Everyone who hears Grappelli's music, any age, gender or musical preference, is captivated by his innovation, passion & ability to find exactly the right note and duration - I'm not sure it is possible to get closer to perfection. The man's story, from a humble, illiterate and effectively orphaned childhood, through those world-changing evenings in the Gypsy ghetto with Django, the war years, meetings with the world's jazz greats, with Menuhin, Parkinson and his tours up to his death are covered here with a clear empathy & love for the great man.
The writing style is somewhat routine throughout much of the book, written in much the same way a 6th form student would write an essay for coursework, which makes it rather understated. Nevertheless Balmer's research seems faultless and his ability to put the facts together gives a masterful and logical route through a mass of history. The photos support the text really well. However, although I would gladly recommend the book to anyone who falls in love with the music, I feel it needs some support to put the spark of life into the writing, just in the same way that Yehudi Menuhin could not bring the same life to the music that SG did. HOWEVER... there is a DVD set to accompany the book - don't expect hours of archive music recording, but it is a brilliant documentary with interviews, clips and the excellent research that underpins the book. I suggest you watch the DVD to grasp the passion, then read the book for the detail, that way they both come alive & the reader burns for more. The book & DVD are excellent partners, but the book feels rather flat without it's masterful companion.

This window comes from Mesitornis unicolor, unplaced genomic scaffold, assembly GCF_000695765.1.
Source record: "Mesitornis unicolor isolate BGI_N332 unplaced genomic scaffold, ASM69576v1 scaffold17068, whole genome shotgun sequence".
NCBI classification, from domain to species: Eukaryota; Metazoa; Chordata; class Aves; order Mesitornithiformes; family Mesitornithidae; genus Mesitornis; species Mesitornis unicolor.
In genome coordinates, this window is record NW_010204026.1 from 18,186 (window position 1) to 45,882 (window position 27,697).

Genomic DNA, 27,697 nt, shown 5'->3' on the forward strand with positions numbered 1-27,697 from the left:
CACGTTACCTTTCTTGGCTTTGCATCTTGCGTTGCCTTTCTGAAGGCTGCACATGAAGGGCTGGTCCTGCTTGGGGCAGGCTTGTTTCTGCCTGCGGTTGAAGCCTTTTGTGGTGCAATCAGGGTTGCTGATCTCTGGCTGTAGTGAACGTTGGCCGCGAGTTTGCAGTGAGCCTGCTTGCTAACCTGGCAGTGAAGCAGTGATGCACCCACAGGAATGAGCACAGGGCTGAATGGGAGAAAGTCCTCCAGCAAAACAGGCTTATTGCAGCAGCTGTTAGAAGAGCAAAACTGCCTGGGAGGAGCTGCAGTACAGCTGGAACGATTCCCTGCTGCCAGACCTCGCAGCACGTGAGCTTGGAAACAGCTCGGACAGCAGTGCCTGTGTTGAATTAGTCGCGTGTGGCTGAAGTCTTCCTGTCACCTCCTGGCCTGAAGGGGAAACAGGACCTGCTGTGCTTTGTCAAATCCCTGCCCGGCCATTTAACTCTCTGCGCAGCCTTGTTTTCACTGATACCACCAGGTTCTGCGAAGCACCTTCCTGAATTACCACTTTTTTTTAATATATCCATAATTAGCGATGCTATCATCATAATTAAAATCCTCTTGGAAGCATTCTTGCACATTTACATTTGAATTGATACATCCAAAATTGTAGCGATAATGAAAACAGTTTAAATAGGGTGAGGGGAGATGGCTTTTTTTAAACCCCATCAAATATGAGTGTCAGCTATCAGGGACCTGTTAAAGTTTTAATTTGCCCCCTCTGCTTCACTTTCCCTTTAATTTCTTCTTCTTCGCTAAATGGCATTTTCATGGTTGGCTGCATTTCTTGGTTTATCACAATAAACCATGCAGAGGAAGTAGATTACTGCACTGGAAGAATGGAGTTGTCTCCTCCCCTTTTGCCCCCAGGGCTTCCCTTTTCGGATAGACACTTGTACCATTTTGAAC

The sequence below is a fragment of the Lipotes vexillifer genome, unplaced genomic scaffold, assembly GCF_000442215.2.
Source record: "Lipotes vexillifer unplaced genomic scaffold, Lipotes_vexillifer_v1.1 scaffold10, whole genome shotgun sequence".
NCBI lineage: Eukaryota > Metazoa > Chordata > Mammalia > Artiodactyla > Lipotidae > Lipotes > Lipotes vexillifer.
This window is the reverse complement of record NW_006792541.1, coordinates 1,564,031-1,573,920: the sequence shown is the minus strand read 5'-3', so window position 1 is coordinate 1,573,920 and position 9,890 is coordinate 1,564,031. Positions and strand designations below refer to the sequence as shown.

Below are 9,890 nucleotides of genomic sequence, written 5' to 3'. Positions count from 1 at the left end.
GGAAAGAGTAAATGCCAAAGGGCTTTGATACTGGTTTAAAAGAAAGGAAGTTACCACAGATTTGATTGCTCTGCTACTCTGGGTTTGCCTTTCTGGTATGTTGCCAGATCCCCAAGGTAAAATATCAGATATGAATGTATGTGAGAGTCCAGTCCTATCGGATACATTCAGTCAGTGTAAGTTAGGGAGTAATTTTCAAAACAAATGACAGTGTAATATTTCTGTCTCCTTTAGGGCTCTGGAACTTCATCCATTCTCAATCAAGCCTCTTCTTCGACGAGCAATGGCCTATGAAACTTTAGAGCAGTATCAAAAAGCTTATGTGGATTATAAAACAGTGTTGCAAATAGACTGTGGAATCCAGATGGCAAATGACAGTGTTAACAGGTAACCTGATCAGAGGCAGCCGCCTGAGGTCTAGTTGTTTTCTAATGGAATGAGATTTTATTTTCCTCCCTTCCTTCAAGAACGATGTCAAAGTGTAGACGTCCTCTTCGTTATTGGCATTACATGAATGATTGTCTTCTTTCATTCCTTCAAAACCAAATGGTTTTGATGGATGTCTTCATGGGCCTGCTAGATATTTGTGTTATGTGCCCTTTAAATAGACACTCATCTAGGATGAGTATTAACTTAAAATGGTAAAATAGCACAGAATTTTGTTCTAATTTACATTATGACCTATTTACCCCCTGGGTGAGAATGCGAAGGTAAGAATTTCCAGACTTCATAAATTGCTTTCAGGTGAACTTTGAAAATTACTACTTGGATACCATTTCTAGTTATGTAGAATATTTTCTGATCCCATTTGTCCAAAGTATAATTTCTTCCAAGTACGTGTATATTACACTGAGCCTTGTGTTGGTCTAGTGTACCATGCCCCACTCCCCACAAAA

Buy them both! Now smile! Now, visit the CD collection & build a library that will endure throughout time.